Thai-made subunit Covid-19 vaccine gets ok for human trials

PHOTO: Human trials will begin next month for a Thai subunit vaccine. (via Thai PBS World)

Approval was received to begin testing on human subjects in September for a Covid-19 subunit vaccine created in Thailand by the Vaccine Research Centre of Chulalongkorn University and Baiya Phytopharm Company. The vaccine is the second to be racing to clear testing phases and be used to fight Covid-19 in Thailand. The other, an mRNA vaccine, is being developed by Chulalongkorn University with the assistance of Moderna’s Asian distributor Zuellig Pharma.

While the ChulaCov19 vaccine is an mRNA dose that uses genetically engineered messenger RNA to teach the human body to fight the vaccine, this new vaccine is a protein subunit vaccine, where a harmless portion of the virus is used. S proteins are recognized by the human body and antibodies are developed to fight them, so the body can fight off any future Covid-19 infections.

The subunit vaccine will conduct testing on 100 volunteers who will receive 3 different strengths, 10, 50 and 100 micrograms, to figure out what the most appropriate dosage would be. Tests on mice and monkeys have produced sufficient boosts to the body’s immune response to Covid-19 and has won the financial support of the Ministry of Public Health according to Minister of Public Health Anutin Charnvirakul.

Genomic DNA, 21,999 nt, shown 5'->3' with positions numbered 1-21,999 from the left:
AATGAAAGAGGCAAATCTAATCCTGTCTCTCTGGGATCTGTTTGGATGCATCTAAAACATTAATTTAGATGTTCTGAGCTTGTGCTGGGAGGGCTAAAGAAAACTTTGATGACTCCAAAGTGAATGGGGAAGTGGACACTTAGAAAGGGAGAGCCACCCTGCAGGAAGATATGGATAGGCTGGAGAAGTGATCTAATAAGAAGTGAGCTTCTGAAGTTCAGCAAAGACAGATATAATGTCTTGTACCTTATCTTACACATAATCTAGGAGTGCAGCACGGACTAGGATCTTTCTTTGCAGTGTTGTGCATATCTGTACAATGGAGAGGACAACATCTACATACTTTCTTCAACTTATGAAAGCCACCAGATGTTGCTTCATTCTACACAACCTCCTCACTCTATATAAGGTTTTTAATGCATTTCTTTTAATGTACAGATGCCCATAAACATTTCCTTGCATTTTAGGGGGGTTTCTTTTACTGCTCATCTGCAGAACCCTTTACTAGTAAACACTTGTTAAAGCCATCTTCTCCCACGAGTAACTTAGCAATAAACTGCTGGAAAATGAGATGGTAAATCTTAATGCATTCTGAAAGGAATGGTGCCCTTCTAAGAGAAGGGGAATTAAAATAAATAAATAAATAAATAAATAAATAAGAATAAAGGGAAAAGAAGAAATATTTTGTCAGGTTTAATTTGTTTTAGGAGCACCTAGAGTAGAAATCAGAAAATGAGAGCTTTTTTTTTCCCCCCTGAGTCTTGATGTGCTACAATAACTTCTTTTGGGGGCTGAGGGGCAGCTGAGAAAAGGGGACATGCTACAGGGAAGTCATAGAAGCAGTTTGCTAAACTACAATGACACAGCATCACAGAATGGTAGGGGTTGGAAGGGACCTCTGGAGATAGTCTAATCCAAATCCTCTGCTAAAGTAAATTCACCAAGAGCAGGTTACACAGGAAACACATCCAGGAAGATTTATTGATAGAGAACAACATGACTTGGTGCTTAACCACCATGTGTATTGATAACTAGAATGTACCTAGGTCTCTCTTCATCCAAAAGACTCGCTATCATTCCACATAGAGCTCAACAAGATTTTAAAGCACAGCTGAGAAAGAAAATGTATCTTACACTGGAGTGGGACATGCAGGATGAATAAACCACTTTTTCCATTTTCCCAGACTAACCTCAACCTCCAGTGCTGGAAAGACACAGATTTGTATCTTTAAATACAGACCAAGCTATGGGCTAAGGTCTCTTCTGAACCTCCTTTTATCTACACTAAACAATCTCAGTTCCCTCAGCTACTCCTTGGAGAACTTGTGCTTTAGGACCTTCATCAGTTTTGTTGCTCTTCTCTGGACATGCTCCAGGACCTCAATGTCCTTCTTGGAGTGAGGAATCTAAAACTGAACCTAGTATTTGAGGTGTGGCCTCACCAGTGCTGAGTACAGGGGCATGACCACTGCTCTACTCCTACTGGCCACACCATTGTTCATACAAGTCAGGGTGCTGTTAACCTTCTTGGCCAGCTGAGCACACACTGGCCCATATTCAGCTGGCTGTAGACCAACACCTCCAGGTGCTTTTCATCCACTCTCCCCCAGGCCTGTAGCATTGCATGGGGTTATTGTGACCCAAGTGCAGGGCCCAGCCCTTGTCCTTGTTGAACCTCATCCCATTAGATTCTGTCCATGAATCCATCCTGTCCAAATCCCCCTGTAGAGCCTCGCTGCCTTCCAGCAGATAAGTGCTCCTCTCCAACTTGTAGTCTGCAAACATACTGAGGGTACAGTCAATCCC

The vaccine is being developed from an unusual source: tobacco. The S proteins in the subunit vaccine are transplanted onto tobacco leaves to cultivate and then is extracted to produce vaccines. The National Vaccine Institute provided 160 million baht to build a prototype factory which has been approved by the Food and Drug Administration and will be able to produce up to 5 million vaccines each month.

Developers hope to begin mass production of the new vaccines by July of next year. One benefit of the protein subunit vaccine is that the production can be adapted in order to fight all the different variants currently in circulation as well as future strains that have yet to mutate and emerge.

SOURCE: Thai PBS World

Covid-19 NewsThailand News

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Neill Fronde

Neill is a journalist from the United States with 10+ years broadcasting experience and national news and magazine publications. He graduated with a degree in journalism and communications from the University of California and has been living in Thailand since 2014.

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